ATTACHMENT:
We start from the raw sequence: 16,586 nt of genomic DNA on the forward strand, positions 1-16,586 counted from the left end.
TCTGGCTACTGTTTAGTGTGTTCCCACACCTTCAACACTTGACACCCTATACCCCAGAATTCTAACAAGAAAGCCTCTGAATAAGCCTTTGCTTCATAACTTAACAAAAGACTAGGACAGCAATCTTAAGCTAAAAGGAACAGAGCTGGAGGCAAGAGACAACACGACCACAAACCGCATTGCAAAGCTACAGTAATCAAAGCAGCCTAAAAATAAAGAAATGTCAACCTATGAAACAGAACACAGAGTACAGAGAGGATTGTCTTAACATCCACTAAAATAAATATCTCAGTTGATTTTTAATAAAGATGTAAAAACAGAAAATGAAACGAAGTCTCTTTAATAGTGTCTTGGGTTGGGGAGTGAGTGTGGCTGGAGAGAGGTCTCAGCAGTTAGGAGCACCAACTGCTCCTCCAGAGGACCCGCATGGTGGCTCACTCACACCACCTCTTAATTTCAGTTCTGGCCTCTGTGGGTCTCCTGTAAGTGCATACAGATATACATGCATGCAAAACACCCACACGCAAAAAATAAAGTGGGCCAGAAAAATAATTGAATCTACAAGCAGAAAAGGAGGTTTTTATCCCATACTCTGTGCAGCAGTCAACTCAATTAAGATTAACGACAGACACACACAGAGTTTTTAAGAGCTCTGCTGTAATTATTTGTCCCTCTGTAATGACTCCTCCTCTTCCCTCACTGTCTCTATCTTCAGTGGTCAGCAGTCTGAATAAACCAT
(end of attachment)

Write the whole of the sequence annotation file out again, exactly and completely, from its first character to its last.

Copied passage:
We start from the raw sequence: 16,586 nt of genomic DNA on the forward strand, positions 1-16,586 counted from the left end.
TCTGGCTACTGTTTAGTGTGTTCCCACACCTTCAACACTTGACACCCTATACCCCAGAATTCTAACAAGAAAGCCTCTGAATAAGCCTTTGCTTCATAACTTAACAAAAGACTAGGACAGCAATCTTAAGCTAAAAGGAACAGAGCTGGAGGCAAGAGACAACACGACCACAAACCGCATTGCAAAGCTACAGTAATCAAAGCAGCCTAAAAATAAAGAAATGTCAACCTATGAAACAGAACACAGAGTACAGAGAGGATTGTCTTAACATCCACTAAAATAAATATCTCAGTTGATTTTTAATAAAGATGTAAAAACAGAAAATGAAACGAAGTCTCTTTAATAGTGTCTTGGGTTGGGGAGTGAGTGTGGCTGGAGAGAGGTCTCAGCAGTTAGGAGCACCAACTGCTCCTCCAGAGGACCCGCATGGTGGCTCACTCACACCACCTCTTAATTTCAGTTCTGGCCTCTGTGGGTCTCCTGTAAGTGCATACAGATATACATGCATGCAAAACACCCACACGCAAAAAATAAAGTGGGCCAGAAAAATAATTGAATCTACAAGCAGAAAAGGAGGTTTTTATCCCATACTCTGTGCAGCAGTCAACTCAATTAAGATTAACGACAGACACACACAGAGTTTTTAAGAGCTCTGCTGTAATTATTTGTCCCTCTGTAATGACTCCTCCTCTTCCCTCACTGTCTCTATCTTCAGTGGTCAGCAGTCTGAATAAACCAT